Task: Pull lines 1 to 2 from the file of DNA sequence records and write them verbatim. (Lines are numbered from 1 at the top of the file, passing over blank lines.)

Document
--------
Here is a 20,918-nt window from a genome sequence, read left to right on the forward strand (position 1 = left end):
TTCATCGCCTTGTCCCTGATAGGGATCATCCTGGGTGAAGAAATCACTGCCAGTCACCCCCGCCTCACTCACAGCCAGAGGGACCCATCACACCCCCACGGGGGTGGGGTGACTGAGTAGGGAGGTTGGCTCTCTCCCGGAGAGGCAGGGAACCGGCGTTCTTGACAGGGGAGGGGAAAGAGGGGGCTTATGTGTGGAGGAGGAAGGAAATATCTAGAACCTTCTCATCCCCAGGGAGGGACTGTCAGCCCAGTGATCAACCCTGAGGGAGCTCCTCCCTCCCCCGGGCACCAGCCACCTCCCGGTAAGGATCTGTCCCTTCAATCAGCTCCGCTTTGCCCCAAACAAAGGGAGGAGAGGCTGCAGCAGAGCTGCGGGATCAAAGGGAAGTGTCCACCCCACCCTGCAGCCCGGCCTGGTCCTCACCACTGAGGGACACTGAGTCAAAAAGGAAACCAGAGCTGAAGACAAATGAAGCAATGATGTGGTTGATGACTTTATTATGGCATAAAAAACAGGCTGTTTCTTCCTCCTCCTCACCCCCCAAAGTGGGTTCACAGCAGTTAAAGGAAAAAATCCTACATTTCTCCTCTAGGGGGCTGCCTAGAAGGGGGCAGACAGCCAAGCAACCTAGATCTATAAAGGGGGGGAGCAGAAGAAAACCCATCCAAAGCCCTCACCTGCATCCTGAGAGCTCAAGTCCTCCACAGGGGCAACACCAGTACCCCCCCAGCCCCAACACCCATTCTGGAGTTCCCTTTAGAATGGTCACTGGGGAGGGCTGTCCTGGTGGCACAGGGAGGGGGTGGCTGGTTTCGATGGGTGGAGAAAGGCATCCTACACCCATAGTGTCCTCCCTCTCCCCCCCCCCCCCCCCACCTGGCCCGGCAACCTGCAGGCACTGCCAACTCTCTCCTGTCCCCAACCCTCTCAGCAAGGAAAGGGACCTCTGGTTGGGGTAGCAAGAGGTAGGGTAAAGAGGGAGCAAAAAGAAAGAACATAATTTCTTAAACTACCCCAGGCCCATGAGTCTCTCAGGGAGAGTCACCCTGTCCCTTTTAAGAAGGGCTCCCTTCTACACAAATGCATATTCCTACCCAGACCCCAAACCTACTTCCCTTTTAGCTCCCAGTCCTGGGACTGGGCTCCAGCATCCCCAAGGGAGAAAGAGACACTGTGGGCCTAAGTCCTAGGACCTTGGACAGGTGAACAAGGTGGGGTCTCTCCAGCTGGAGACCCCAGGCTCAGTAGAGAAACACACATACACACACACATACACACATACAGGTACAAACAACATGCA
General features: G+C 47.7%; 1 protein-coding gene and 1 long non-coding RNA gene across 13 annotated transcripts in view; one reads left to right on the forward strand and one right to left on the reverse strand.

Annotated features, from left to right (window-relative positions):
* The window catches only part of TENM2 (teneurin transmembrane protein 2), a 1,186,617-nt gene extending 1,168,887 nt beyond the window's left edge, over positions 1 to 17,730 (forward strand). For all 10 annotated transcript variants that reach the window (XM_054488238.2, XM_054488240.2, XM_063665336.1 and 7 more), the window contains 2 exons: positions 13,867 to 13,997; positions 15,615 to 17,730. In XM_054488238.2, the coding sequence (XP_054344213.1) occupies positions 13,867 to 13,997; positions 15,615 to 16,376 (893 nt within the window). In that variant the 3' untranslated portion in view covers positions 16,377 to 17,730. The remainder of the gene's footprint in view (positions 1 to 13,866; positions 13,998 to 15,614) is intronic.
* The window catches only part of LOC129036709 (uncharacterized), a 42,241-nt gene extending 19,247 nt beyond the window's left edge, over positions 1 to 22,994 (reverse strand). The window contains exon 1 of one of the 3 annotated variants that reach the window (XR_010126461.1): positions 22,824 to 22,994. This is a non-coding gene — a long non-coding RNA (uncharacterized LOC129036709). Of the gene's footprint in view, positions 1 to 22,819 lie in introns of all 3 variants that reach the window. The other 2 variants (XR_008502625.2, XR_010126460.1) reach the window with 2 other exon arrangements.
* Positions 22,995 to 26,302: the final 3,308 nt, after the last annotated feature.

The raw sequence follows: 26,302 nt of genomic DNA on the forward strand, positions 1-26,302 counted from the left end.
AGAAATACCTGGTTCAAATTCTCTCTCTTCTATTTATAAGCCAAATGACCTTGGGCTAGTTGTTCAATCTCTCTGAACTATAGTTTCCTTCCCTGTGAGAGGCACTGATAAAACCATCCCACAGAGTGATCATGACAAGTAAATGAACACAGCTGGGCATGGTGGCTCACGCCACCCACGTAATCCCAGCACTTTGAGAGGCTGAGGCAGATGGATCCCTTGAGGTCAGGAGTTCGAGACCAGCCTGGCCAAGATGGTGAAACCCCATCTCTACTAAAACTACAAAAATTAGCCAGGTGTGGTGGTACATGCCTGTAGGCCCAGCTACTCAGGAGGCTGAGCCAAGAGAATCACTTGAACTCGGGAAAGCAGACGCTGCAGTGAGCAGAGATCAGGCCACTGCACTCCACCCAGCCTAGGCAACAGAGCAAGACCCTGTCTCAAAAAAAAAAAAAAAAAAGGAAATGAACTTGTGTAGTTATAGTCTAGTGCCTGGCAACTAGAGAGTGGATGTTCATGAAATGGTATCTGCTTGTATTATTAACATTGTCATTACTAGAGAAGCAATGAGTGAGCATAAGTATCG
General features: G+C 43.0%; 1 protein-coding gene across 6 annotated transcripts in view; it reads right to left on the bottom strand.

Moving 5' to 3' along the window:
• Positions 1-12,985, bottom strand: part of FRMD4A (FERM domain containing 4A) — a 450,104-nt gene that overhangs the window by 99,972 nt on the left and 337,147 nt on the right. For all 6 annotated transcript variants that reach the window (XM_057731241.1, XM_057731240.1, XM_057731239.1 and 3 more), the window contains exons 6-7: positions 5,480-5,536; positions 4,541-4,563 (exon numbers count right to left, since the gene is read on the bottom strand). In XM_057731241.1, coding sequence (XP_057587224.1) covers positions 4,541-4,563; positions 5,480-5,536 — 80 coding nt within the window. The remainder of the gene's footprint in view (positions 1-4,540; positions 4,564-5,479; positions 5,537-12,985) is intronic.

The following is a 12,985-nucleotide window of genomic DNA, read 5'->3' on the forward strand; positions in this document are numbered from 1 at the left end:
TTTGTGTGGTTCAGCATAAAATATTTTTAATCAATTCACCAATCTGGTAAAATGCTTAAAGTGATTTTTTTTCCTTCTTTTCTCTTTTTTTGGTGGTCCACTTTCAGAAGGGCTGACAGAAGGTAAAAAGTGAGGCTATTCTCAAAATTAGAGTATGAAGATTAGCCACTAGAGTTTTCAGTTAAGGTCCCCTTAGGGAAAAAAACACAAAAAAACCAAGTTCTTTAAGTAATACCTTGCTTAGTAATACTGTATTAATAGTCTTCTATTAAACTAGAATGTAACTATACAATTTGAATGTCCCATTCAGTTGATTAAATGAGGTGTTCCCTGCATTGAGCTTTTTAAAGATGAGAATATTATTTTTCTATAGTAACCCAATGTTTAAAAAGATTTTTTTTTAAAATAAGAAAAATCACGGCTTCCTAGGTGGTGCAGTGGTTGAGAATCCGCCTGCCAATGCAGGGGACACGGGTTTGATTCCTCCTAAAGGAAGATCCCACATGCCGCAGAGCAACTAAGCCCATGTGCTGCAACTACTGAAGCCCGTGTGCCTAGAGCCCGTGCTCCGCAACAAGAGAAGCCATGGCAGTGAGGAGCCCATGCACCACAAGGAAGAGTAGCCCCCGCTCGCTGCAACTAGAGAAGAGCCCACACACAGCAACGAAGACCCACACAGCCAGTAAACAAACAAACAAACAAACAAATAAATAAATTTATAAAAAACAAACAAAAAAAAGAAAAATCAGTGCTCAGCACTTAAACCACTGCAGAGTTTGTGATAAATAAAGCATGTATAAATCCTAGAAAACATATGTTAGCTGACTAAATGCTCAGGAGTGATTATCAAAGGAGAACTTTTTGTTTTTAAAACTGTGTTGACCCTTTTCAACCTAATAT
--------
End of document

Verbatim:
Here is a 20,918-nt window from a genome sequence, read left to right on the forward strand (position 1 = left end):
TTCATCGCCTTGTCCCTGATAGGGATCATCCTGGGTGAAGAAATCACTGCCAGTCACCCCCGCCTCACTCACAGCCAGAGGGACCCATCACACCCCCACGGGGGTGGGGTGACTGAGTAGGGAGGTTGGCTCTCTCCCGGAGAGGCAGGGAACCGGCGTTCTTGACAGGGGAGGGGAAAGAGGGGGCTTATGTGTGGAGGAGGAAGGAAATATCTAGAACCTTCTCATCCCCAGGGAGGGACTGTCAGCCCAGTGATCAACCCTGAGGGAGCTCCTCCCTCCCCCGGGCACCAGCCACCTCCCGGTAAGGATCTGTCCCTTCAATCAGCTCCGCTTTGCCCCAAACAAAGGGAGGAGAGGCTGCAGCAGAGCTGCGGGATCAAAGGGAAGTGTCCACCCCACCCTGCAGCCCGGCCTGGTCCTCACCACTGAGGGACACTGAGTCAAAAAGGAAACCAGAGCTGAAGACAAATGAAGCAATGATGTGGTTGATGACTTTATTATGGCATAAAAAACAGGCTGTTTCTTCCTCCTCCTCACCCCCCAAAGTGGGTTCACAGCAGTTAAAGGAAAAAATCCTACATTTCTCCTCTAGGGGGCTGCCTAGAAGGGGGCAGACAGCCAAGCAACCTAGATCTATAAAGGGGGGGAGCAGAAGAAAACCCATCCAAAGCCCTCACCTGCATCCTGAGAGCTCAAGTCCTCCACAGGGGCAACACCAGTACCCCCCCAGCCCCAACACCCATTCTGGAGTTCCCTTTAGAATGGTCACTGGGGAGGGCTGTCCTGGTGGCACAGGGAGGGGGTGGCTGGTTTCGATGGGTGGAGAAAGGCATCCTACACCCATAGTGTCCTCCCTCTCCCCCCCCCCCCCCCCACCTGGCCCGGCAACCTGCAGGCACTGCCAACTCTCTCCTGTCCCCAACCCTCTCAGCAAGGAAAGGGACCTCTGGTTGGGGTAGCAAGAGGTAGGGTAAAGAGGGAGCAAAAAGAAAGAACATAATTTCTTAAACTACCCCAGGCCCATGAGTCTCTCAGGGAGAGTCACCCTGTCCCTTTTAAGAAGGGCTCCCTTCTACACAAATGCATATTCCTACCCAGACCCCAAACCTACTTCCCTTTTAGCTCCCAGTCCTGGGACTGGGCTCCAGCATCCCCAAGGGAGAAAGAGACACTGTGGGCCTAAGTCCTAGGACCTTGGACAGGTGAACAAGGTGGGGTCTCTCCAGCTGGAGACCCCAGGCTCAGTAGAGAAACACACATACACACACACATACACACATACAGGTACAAACAACATGCA